The overview considers several well known approaches to prioritisation and consensus building such as Nominal Group Technique and Delphi consultations.  Each method is summarised and the ‘pros and cons’ considered.  The final part of the paper makes the case for the methods chosen for the James Lind Alliance Priority Setting Partnerships. Click here for a link to the full paper.



Recent publications

Patient and public involvement—“A smooth sea never made a skilled sailor”

Concannon TW, Grant S, Welch V, Petkovic J, Selby J, Crowe S, Synnot A, Greer-Smith R, Mayo-Wilson E, Tambor E, Tugwell P. Practical guidance for involving stakeholders in health research. J Gen Intern Med 2019;34(3):458–63. Epub ahead of print (with supplemental materials) 10.1007/s11606-018-4738-6.

Experiences and lessons in stakeholder engagement in environmental evidence synthesis: a truly special series Haddaway and Crowe Environ Evid (2018) 7:11

‘Who Inspired My Thinking? – Sherry Arnstein’. Crowe S, Research for All, 1 (1): 143-146. DOI 10.18546/RFA.01.1.10. (2017)

Research Priority Setting in organ transplantation: a systematic review. Tong A. Sautenet B, ChapmanJR, MacDonald P, Shackel N, Crowe S, Hanson CS, Hill S, Synnot A, Craig J.  Transplant International 30(4), 327-343.

Making patient relevant clinical research a reality Crowe S, Giles C BMJ 2016; 355 doi: (Published 23 December 2016) Cite this as: BMJ 2016;355:i6627

Nephrologists’ perspectives on defining and applying patient-centered outcomes in hemodialysis. Tong A, Winkelmayer WC, Wheeler DC, Van Biesen W, Tugwell P, Manns B, Hemmelgarn, Harris T, Crowe S, Ju A, O’Lone E, Evangelidis N, Craig JC. Clinical Journal of the American Society of Nephrology [Accepted 3rd November 2016]

Determining priorities for research to improve fundamental care on hospital ward Ball Jane, Ballinger Claire, De Iongh Anya, Dall’Ora Chiara, Crowe Sally, Griffiths Peter, Research Involvement and Engagement 2016, 2:31 DOI: 10.1186/s40900-016-0045-8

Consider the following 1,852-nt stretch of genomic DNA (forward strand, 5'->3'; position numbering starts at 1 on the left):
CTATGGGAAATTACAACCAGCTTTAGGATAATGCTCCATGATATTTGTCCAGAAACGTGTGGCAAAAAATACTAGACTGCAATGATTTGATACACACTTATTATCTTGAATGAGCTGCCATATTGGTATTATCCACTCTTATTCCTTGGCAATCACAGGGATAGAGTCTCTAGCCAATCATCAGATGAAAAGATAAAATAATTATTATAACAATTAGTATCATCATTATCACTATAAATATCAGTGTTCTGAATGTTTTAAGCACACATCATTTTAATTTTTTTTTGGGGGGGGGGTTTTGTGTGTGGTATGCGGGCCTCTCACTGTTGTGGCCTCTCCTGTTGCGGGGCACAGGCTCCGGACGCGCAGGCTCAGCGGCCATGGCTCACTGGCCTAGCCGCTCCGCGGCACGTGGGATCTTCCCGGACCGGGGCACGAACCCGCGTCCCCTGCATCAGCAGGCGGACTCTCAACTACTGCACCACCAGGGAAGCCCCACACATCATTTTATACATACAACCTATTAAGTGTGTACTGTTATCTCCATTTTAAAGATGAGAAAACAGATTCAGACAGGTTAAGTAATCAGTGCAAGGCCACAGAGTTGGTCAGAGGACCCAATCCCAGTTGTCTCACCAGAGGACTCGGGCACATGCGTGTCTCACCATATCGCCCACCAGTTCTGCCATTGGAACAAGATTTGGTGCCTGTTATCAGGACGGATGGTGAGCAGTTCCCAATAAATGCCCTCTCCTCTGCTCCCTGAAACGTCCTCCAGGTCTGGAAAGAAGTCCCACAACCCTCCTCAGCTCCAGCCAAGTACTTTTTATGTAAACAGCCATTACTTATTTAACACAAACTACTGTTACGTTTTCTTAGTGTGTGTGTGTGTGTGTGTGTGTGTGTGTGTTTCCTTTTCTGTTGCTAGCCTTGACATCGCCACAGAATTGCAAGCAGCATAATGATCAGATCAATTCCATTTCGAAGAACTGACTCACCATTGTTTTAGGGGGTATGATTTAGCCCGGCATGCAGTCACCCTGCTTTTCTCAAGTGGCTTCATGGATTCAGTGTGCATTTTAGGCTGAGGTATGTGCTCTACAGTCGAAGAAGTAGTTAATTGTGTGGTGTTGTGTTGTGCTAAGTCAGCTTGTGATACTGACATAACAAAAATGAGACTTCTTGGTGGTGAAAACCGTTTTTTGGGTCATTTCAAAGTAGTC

Identifying the most important outcomes for systematic reviews of interventions for rhinosinusitis in adults: working with Patients, Public and Practitioners.
Hopkins C, Philpott C, Crowe S, Regan S, Degun A, Papachristou I, Schilder AG.
Rhinology. 2015 Nov 15. [Epub ahead of print] PMID: 26569006

Standardised outcomes in nephrology – Haemodialysis (SONG-HD): study protocol for establishing a core outcome set in haemodialysis
Allison Tong • Braden Manns • Brenda Hemmelgarn • David C Wheeler • Peter Tugwell • Wolfgang C Winkelmayer • Wim van Biesen • Sally Crowe • Peter G Kerr • Kevan R Polkinghorne •Kirsten Howard • Carol Pollock • Carmel M Hawley • David W Johnson • Stephen P McDonald • Martin P Gallagher • Rachel Urquhart-Secord • Jonathan C Craig Trials 08/2015; 16(1):364. DOI:10.1186/s13063-015-0895-7 • 2.12

Assessing the extent to which current clinical research is consistent with patient priorities: a scoping review using a case study in patients on or nearing dialysis. Jun M, Manns B, Laupacis A, Manns L, Rehal B, Crowe S, Hemmelgarn BR (2015). Canadian Journal of Kidney Health and Disease. Vol 2 Issue1. 2015

Missed opportunities for impact in patient and carer involvement: a mixed methods case study of research priority setting. Snow R, Crocker JC, Crowe S Research Involvement and Engagement Journal July 2015 1845655987160084

Patients’, clinicians’ and the research communities’ priorities for treatment research: there is an important mismatch. Crowe, S. Fenton, M. Hall, M. Cowan K. and Chalmers I. (2015) Research Involvement and Engagement 2015 1:2




Public Involvement

This section covers a range of resources and publications relating to public involvement in research.

You will find information about the BMJ Wiley Patient and Public Involvement toolkit, co written with Julia Cartwright, as well as a range of papers.  Also in this section are resources that have been developed with members of the public and research professionals over the years to help people involved with developing clinical research assess research proposals or develop their critical thinking skills.

Please select the resources you are interested in from the menu on the right hand side.